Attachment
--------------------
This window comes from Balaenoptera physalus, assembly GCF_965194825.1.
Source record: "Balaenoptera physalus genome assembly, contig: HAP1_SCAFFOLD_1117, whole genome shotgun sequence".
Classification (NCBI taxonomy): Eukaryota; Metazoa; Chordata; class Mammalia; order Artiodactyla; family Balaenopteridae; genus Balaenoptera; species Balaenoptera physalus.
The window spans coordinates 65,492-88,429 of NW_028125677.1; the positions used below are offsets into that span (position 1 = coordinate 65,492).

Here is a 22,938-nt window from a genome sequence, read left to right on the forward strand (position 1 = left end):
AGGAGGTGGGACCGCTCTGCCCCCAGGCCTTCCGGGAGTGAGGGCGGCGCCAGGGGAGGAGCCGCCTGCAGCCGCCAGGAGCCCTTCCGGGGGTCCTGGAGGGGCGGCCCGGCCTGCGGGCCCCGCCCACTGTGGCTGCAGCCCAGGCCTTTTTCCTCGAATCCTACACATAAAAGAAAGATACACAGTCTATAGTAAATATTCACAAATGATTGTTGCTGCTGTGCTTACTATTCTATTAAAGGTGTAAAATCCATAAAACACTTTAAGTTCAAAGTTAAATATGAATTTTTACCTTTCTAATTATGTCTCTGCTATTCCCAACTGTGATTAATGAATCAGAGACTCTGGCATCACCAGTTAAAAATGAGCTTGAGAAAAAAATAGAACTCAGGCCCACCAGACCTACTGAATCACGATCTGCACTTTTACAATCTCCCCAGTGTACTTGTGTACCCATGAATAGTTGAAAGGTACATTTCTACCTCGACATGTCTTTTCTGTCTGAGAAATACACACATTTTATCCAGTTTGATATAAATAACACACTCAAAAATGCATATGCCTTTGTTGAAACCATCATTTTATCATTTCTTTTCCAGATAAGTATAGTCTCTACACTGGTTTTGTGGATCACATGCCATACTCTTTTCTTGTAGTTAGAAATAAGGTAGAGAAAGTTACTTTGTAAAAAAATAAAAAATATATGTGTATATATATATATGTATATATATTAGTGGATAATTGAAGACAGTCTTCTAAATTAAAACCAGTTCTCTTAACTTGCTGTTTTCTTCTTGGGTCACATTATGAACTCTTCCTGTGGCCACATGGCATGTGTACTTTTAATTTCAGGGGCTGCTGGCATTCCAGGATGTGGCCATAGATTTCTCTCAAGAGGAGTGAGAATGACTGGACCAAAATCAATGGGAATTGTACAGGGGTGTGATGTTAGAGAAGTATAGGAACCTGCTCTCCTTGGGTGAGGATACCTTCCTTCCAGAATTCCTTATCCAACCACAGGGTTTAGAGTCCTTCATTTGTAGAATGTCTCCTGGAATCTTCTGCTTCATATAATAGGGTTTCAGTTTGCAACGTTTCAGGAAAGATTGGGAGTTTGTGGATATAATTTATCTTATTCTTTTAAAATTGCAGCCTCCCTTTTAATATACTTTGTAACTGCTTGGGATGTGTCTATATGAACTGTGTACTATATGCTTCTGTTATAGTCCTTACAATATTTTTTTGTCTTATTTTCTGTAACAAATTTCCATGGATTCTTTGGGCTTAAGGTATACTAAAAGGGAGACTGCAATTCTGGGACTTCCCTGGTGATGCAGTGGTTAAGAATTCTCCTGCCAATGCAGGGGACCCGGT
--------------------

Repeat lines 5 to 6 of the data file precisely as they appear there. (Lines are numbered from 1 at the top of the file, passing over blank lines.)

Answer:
Here is a 22,938-nt window from a genome sequence, read left to right on the forward strand (position 1 = left end):
AGGAGGTGGGACCGCTCTGCCCCCAGGCCTTCCGGGAGTGAGGGCGGCGCCAGGGGAGGAGCCGCCTGCAGCCGCCAGGAGCCCTTCCGGGGGTCCTGGAGGGGCGGCCCGGCCTGCGGGCCCCGCCCACTGTGGCTGCAGCCCAGGCCTTTTTCCTCGAATCCTACACATAAAAGAAAGATACACAGTCTATAGTAAATATTCACAAATGATTGTTGCTGCTGTGCTTACTATTCTATTAAAGGTGTAAAATCCATAAAACACTTTAAGTTCAAAGTTAAATATGAATTTTTACCTTTCTAATTATGTCTCTGCTATTCCCAACTGTGATTAATGAATCAGAGACTCTGGCATCACCAGTTAAAAATGAGCTTGAGAAAAAAATAGAACTCAGGCCCACCAGACCTACTGAATCACGATCTGCACTTTTACAATCTCCCCAGTGTACTTGTGTACCCATGAATAGTTGAAAGGTACATTTCTACCTCGACATGTCTTTTCTGTCTGAGAAATACACACATTTTATCCAGTTTGATATAAATAACACACTCAAAAATGCATATGCCTTTGTTGAAACCATCATTTTATCATTTCTTTTCCAGATAAGTATAGTCTCTACACTGGTTTTGTGGATCACATGCCATACTCTTTTCTTGTAGTTAGAAATAAGGTAGAGAAAGTTACTTTGTAAAAAAATAAAAAATATATGTGTATATATATATATGTATATATATTAGTGGATAATTGAAGACAGTCTTCTAAATTAAAACCAGTTCTCTTAACTTGCTGTTTTCTTCTTGGGTCACATTATGAACTCTTCCTGTGGCCACATGGCATGTGTACTTTTAATTTCAGGGGCTGCTGGCATTCCAGGATGTGGCCATAGATTTCTCTCAAGAGGAGTGAGAATGACTGGACCAAAATCAATGGGAATTGTACAGGGGTGTGATGTTAGAGAAGTATAGGAACCTGCTCTCCTTGGGTGAGGATACCTTCCTTCCAGAATTCCTTATCCAACCACAGGGTTTAGAGTCCTTCATTTGTAGAATGTCTCCTGGAATCTTCTGCTTCATATAATAGGGTTTCAGTTTGCAACGTTTCAGGAAAGATTGGGAGTTTGTGGATATAATTTATCTTATTCTTTTAAAATTGCAGCCTCCCTTTTAATATACTTTGTAACTGCTTGGGATGTGTCTATATGAACTGTGTACTATATGCTTCTGTTATAGTCCTTACAATATTTTTTTGTCTTATTTTCTGTAACAAATTTCCATGGATTCTTTGGGCTTAAGGTATACTAAAAGGGAGACTGCAATTCTGGGACTTCCCTGGTGATGCAGTGGTTAAGAATTCTCCTGCCAATGCAGGGGACCCGGT